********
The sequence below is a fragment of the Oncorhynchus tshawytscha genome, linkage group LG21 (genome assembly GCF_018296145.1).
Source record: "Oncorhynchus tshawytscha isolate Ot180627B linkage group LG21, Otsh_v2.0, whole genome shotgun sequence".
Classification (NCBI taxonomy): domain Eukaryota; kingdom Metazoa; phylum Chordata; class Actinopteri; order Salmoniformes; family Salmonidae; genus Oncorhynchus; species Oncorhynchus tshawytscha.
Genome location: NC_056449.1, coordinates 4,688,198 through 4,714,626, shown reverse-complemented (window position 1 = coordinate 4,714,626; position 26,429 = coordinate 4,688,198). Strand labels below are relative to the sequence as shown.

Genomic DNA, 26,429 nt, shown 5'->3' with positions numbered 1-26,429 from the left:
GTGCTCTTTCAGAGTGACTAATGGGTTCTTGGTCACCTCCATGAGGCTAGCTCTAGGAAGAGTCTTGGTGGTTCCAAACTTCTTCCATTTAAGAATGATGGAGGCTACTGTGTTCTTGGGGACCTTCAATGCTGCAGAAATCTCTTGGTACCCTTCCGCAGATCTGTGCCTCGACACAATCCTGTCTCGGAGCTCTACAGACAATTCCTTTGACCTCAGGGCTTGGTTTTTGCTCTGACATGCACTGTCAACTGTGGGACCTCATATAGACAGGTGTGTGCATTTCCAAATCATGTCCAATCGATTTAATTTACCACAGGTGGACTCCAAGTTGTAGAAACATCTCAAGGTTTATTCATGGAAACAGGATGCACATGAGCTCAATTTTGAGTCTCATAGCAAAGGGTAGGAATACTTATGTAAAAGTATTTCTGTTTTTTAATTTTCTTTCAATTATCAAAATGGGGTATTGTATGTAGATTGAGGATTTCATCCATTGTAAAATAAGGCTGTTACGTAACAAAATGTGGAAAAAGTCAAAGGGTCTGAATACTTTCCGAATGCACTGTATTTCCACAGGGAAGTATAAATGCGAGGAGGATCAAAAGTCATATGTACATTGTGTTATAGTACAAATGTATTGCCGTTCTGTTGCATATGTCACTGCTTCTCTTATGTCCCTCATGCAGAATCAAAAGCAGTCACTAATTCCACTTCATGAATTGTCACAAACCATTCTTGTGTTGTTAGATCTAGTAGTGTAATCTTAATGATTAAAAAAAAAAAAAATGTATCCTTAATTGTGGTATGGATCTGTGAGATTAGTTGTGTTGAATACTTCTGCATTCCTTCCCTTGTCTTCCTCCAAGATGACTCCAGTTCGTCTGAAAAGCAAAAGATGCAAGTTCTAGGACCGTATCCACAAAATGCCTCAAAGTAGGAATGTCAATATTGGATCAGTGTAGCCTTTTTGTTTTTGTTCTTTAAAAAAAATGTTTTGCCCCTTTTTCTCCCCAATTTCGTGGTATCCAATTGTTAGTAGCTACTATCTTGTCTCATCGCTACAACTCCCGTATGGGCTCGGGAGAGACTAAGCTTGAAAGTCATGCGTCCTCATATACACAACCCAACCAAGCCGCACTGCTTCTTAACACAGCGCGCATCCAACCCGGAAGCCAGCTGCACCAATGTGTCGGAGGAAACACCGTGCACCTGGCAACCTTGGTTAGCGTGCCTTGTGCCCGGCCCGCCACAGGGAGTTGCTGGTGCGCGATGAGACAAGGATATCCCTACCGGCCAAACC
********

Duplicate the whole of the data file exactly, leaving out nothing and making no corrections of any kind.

The sequence below is a fragment of the Oncorhynchus tshawytscha genome, linkage group LG21 (genome assembly GCF_018296145.1).
Source record: "Oncorhynchus tshawytscha isolate Ot180627B linkage group LG21, Otsh_v2.0, whole genome shotgun sequence".
Classification (NCBI taxonomy): domain Eukaryota; kingdom Metazoa; phylum Chordata; class Actinopteri; order Salmoniformes; family Salmonidae; genus Oncorhynchus; species Oncorhynchus tshawytscha.
Genome location: NC_056449.1, coordinates 4,688,198 through 4,714,626, shown reverse-complemented (window position 1 = coordinate 4,714,626; position 26,429 = coordinate 4,688,198). Strand labels below are relative to the sequence as shown.

Genomic DNA, 26,429 nt, shown 5'->3' with positions numbered 1-26,429 from the left:
GTGCTCTTTCAGAGTGACTAATGGGTTCTTGGTCACCTCCATGAGGCTAGCTCTAGGAAGAGTCTTGGTGGTTCCAAACTTCTTCCATTTAAGAATGATGGAGGCTACTGTGTTCTTGGGGACCTTCAATGCTGCAGAAATCTCTTGGTACCCTTCCGCAGATCTGTGCCTCGACACAATCCTGTCTCGGAGCTCTACAGACAATTCCTTTGACCTCAGGGCTTGGTTTTTGCTCTGACATGCACTGTCAACTGTGGGACCTCATATAGACAGGTGTGTGCATTTCCAAATCATGTCCAATCGATTTAATTTACCACAGGTGGACTCCAAGTTGTAGAAACATCTCAAGGTTTATTCATGGAAACAGGATGCACATGAGCTCAATTTTGAGTCTCATAGCAAAGGGTAGGAATACTTATGTAAAAGTATTTCTGTTTTTTAATTTTCTTTCAATTATCAAAATGGGGTATTGTATGTAGATTGAGGATTTCATCCATTGTAAAATAAGGCTGTTACGTAACAAAATGTGGAAAAAGTCAAAGGGTCTGAATACTTTCCGAATGCACTGTATTTCCACAGGGAAGTATAAATGCGAGGAGGATCAAAAGTCATATGTACATTGTGTTATAGTACAAATGTATTGCCGTTCTGTTGCATATGTCACTGCTTCTCTTATGTCCCTCATGCAGAATCAAAAGCAGTCACTAATTCCACTTCATGAATTGTCACAAACCATTCTTGTGTTGTTAGATCTAGTAGTGTAATCTTAATGATTAAAAAAAAAAAAAATGTATCCTTAATTGTGGTATGGATCTGTGAGATTAGTTGTGTTGAATACTTCTGCATTCCTTCCCTTGTCTTCCTCCAAGATGACTCCAGTTCGTCTGAAAAGCAAAAGATGCAAGTTCTAGGACCGTATCCACAAAATGCCTCAAAGTAGGAATGTCAATATTGGATCAGTGTAGCCTTTTTGTTTTTGTTCTTTAAAAAAAATGTTTTGCCCCTTTTTCTCCCCAATTTCGTGGTATCCAATTGTTAGTAGCTACTATCTTGTCTCATCGCTACAACTCCCGTATGGGCTCGGGAGAGACTAAGCTTGAAAGTCATGCGTCCTCATATACACAACCCAACCAAGCCGCACTGCTTCTTAACACAGCGCGCATCCAACCCGGAAGCCAGCTGCACCAATGTGTCGGAGGAAACACCGTGCACCTGGCAACCTTGGTTAGCGTGCCTTGTGCCCGGCCCGCCACAGGGAGTTGCTGGTGCGCGATGAGACAAGGATATCCCTACCGGCCAAACC